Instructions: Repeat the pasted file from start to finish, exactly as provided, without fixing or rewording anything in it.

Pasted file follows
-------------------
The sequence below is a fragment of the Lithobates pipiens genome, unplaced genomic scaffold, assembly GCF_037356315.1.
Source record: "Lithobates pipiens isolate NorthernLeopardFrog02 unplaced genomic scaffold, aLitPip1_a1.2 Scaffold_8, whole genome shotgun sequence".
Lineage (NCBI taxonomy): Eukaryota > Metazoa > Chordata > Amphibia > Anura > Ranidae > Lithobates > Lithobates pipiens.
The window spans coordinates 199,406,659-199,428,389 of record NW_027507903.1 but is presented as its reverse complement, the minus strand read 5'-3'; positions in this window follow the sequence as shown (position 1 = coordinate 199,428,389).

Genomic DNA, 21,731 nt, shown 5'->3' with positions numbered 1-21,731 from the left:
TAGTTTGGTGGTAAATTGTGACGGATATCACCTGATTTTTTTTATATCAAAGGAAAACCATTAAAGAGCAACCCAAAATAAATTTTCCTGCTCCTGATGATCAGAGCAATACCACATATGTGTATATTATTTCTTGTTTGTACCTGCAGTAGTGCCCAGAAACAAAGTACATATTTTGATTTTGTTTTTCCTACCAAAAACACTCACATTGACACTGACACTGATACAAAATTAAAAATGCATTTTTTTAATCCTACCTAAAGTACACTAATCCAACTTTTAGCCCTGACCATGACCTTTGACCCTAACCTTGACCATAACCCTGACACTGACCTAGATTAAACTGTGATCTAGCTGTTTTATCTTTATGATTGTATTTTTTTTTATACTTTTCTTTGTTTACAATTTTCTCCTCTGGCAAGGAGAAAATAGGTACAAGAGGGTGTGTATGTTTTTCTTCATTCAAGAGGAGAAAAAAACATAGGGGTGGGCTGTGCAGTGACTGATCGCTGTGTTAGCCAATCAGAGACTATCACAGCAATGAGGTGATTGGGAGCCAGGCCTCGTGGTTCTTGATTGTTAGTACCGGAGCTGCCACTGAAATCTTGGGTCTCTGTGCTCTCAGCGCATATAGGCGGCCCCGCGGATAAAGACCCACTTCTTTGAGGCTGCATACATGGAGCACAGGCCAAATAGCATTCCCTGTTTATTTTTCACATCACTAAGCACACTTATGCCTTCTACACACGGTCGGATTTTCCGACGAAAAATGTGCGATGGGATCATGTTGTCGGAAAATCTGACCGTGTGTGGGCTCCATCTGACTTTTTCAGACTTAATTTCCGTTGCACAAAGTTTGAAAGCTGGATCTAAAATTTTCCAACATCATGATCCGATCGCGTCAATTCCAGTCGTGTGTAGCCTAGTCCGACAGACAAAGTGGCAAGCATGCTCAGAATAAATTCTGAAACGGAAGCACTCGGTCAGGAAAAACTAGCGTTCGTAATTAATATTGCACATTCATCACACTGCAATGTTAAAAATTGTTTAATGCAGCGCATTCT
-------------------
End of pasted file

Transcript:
The sequence below is a fragment of the Lithobates pipiens genome, unplaced genomic scaffold, assembly GCF_037356315.1.
Source record: "Lithobates pipiens isolate NorthernLeopardFrog02 unplaced genomic scaffold, aLitPip1_a1.2 Scaffold_8, whole genome shotgun sequence".
Lineage (NCBI taxonomy): Eukaryota > Metazoa > Chordata > Amphibia > Anura > Ranidae > Lithobates > Lithobates pipiens.
The window spans coordinates 199,406,659-199,428,389 of record NW_027507903.1 but is presented as its reverse complement, the minus strand read 5'-3'; positions in this window follow the sequence as shown (position 1 = coordinate 199,428,389).

Genomic DNA, 21,731 nt, shown 5'->3' with positions numbered 1-21,731 from the left:
TAGTTTGGTGGTAAATTGTGACGGATATCACCTGATTTTTTTTATATCAAAGGAAAACCATTAAAGAGCAACCCAAAATAAATTTTCCTGCTCCTGATGATCAGAGCAATACCACATATGTGTATATTATTTCTTGTTTGTACCTGCAGTAGTGCCCAGAAACAAAGTACATATTTTGATTTTGTTTTTCCTACCAAAAACACTCACATTGACACTGACACTGATACAAAATTAAAAATGCATTTTTTTAATCCTACCTAAAGTACACTAATCCAACTTTTAGCCCTGACCATGACCTTTGACCCTAACCTTGACCATAACCCTGACACTGACCTAGATTAAACTGTGATCTAGCTGTTTTATCTTTATGATTGTATTTTTTTTTATACTTTTCTTTGTTTACAATTTTCTCCTCTGGCAAGGAGAAAATAGGTACAAGAGGGTGTGTATGTTTTTCTTCATTCAAGAGGAGAAAAAAACATAGGGGTGGGCTGTGCAGTGACTGATCGCTGTGTTAGCCAATCAGAGACTATCACAGCAATGAGGTGATTGGGAGCCAGGCCTCGTGGTTCTTGATTGTTAGTACCGGAGCTGCCACTGAAATCTTGGGTCTCTGTGCTCTCAGCGCATATAGGCGGCCCCGCGGATAAAGACCCACTTCTTTGAGGCTGCATACATGGAGCACAGGCCAAATAGCATTCCCTGTTTATTTTTCACATCACTAAGCACACTTATGCCTTCTACACACGGTCGGATTTTCCGACGAAAAATGTGCGATGGGATCATGTTGTCGGAAAATCTGACCGTGTGTGGGCTCCATCTGACTTTTTCAGACTTAATTTCCGTTGCACAAAGTTTGAAAGCTGGATCTAAAATTTTCCAACATCATGATCCGATCGCGTCAATTCCAGTCGTGTGTAGCCTAGTCCGACAGACAAAGTGGCAAGCATGCTCAGAATAAATTCTGAAACGGAAGCACTCGGTCAGGAAAAACTAGCGTTCGTAATTAATATTGCACATTCATCACACTGCAATGTTAAAAATTGTTTAATGCAGCGCATTCT